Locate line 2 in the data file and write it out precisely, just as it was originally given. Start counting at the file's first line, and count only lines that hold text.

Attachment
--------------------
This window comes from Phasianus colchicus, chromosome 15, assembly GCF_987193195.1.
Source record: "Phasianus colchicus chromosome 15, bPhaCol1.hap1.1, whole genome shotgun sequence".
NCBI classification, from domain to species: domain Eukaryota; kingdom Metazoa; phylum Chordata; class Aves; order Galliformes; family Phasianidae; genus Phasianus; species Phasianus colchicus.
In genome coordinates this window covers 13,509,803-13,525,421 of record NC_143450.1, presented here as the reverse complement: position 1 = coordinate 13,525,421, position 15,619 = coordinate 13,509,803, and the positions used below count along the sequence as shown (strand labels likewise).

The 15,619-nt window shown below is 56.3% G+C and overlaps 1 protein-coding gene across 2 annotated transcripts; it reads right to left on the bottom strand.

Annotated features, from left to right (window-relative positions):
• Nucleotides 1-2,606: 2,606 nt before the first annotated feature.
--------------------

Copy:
Source record: "Phasianus colchicus chromosome 15, bPhaCol1.hap1.1, whole genome shotgun sequence".